A pioneering educator, teaching at all levels, Erol Erduran played an instrumental role in the foundation of the first Turkish Cypriot university in Northern Cyprus.
Throughout his career, he was passionate about higher education, holding a position with the Fulbright Commission and teaching English at the Open University of Cyprus.
Mr Erduran was born in Aytotoro, Cyprus, in 1932, and began his career at a teacher-training college in Morphou, subsequently teaching in several village primary schools.
One of the first Turkish Cypriot teachers to win a scholarship to study in the UK, he completed an English teaching qualification at the University of Cardiff in the mid-1950s. He then returned to Cyprus where he began teaching English as an additional language in secondary schools.
He went on to become headmaster of the Nicosia Girls High School and, in 1974, following the conflict in Cyprus, he was instrumental in setting up and running a high school in Lapta. After several years as headteacher there, he moved on to lead the Anafartalar High School in Kyrenia.
Mr Erduran considered education to be more than imparting academic knowledge, seeing it rather as the opportunity to give people the ability to understand, reason and function in society. His interests lay in ensuring a high quality of education across the whole country.
During the early 1980s, he became inspector of schools for English language at the Turkish Cypriot Ministry of Education, and was closely involved in the establishment of the Eastern Mediterranean University in Northern Cyprus, the first such institution for Turkish Cypriots.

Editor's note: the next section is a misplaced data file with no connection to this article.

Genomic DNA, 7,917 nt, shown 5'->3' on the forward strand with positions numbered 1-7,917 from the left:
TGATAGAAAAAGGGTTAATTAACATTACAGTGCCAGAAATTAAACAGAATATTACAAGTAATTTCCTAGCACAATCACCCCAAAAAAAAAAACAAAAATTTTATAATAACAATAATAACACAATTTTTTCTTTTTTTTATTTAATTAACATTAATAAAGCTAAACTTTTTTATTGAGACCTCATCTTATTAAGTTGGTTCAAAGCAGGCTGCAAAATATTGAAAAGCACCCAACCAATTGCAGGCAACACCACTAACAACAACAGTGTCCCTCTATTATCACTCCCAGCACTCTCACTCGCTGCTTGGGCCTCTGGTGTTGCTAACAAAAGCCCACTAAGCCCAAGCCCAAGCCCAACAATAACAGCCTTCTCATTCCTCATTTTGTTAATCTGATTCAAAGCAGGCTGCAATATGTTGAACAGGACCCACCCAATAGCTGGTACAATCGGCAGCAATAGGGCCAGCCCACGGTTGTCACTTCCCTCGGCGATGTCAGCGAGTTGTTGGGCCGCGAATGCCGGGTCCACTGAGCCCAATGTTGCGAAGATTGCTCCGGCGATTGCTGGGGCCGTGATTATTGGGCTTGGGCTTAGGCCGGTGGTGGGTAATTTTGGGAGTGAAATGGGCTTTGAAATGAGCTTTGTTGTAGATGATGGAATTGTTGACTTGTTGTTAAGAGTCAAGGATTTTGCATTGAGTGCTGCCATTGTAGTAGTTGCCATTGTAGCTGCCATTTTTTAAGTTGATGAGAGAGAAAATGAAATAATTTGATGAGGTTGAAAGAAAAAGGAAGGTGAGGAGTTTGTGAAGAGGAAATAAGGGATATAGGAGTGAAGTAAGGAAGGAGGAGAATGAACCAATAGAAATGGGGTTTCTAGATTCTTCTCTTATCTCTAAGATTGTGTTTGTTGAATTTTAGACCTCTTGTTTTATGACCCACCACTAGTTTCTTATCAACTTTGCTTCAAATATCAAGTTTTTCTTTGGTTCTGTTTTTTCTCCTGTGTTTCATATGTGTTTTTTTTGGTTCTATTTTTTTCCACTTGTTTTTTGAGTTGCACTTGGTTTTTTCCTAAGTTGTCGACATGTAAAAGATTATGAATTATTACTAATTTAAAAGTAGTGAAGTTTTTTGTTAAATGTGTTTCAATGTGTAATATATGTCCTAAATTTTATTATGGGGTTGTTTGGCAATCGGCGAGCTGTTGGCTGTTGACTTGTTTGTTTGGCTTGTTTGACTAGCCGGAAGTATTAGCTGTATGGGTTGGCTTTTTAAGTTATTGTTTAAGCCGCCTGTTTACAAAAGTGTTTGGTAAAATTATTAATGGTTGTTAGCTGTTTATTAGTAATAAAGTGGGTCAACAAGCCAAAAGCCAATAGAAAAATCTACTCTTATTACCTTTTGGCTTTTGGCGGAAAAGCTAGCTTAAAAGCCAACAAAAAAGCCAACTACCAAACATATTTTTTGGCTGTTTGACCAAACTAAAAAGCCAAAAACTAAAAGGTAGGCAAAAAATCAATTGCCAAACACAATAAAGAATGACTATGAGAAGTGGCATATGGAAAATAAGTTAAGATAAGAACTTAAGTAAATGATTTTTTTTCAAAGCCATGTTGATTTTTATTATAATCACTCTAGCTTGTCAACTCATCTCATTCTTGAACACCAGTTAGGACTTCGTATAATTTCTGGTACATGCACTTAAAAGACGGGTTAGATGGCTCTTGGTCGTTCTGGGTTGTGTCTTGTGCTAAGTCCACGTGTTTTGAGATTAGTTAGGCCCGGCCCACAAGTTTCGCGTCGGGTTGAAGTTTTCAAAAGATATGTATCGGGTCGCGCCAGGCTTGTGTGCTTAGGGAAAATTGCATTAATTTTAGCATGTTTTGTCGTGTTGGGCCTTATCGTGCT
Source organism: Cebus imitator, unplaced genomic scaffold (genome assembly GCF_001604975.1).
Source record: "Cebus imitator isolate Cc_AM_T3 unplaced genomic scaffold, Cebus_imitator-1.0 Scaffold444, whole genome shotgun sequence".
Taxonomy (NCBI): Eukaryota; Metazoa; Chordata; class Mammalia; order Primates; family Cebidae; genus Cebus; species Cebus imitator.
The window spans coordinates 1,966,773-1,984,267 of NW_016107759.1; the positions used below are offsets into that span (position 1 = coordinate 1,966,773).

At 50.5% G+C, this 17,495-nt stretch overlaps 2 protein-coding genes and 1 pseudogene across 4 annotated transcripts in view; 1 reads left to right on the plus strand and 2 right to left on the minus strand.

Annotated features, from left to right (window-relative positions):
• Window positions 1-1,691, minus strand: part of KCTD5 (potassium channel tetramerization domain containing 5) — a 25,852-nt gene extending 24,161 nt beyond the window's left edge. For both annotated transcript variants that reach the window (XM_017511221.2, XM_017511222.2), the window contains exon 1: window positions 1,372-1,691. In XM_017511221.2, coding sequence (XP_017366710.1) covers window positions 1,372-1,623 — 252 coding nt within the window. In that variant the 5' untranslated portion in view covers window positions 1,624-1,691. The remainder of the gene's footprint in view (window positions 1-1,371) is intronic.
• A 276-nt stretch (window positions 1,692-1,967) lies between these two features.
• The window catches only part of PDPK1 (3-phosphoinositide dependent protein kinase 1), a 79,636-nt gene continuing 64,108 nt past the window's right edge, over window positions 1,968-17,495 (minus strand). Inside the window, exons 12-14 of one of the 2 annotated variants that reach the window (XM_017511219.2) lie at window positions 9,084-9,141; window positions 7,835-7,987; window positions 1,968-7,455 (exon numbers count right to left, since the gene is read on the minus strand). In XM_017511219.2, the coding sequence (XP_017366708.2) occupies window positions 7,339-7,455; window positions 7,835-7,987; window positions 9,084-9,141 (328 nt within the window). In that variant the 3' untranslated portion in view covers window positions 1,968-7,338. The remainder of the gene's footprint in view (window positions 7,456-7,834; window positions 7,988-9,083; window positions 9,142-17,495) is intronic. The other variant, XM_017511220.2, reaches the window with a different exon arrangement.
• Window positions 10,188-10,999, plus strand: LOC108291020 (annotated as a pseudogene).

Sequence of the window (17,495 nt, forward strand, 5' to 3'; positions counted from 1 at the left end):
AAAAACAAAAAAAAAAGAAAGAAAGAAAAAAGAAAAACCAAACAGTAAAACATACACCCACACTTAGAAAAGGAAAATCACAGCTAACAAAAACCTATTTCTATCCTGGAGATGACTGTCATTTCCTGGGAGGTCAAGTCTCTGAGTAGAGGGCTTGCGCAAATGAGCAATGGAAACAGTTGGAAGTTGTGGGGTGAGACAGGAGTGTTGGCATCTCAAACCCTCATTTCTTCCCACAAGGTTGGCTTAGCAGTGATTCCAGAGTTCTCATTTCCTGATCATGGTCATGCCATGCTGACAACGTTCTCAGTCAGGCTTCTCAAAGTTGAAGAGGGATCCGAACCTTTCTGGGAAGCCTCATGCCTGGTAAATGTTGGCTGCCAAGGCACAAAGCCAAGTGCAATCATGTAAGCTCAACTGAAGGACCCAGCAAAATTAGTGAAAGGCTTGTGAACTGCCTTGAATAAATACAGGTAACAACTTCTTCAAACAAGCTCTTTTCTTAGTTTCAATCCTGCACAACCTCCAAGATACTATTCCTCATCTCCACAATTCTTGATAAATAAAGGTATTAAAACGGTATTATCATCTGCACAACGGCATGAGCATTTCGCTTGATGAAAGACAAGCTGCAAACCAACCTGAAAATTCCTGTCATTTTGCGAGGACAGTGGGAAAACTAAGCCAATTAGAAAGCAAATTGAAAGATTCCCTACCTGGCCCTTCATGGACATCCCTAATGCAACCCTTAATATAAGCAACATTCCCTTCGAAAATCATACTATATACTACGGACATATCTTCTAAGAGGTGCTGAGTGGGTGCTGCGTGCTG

His career took him to many countries, including the US, where in 1983-84 he spent some months as a visiting tutor at George Mason University in Washington.
He also worked with the British Council and the Goethe Institute, and was a member of the Fulbright Commission, representing the Turkish Cypriot community.
After retiring from his position at the Ministry of Education in the 1990s, Mr Erduran continued to work, teaching English at the Open University of Cyprus.
Ünal Akifler, a friend and former colleague, described him as "a great educator who contributed immensely to the quality of Turkish Cypriot education.
"He was a sincere and open-minded friend whose presence gave one immense pleasure; a mind of great depth. We have lost a valuable and widely admired human being."
Mr Erduran's many interests outside work included writing short stories and contributing to the Turkish Cypriot magazine Cardak. He was also a fine swimmer and is described by his daughter Sibel as "very humorous, inquisitive, wise and humble".
Mr Erduran died on 5 August and is survived by his son and daughter.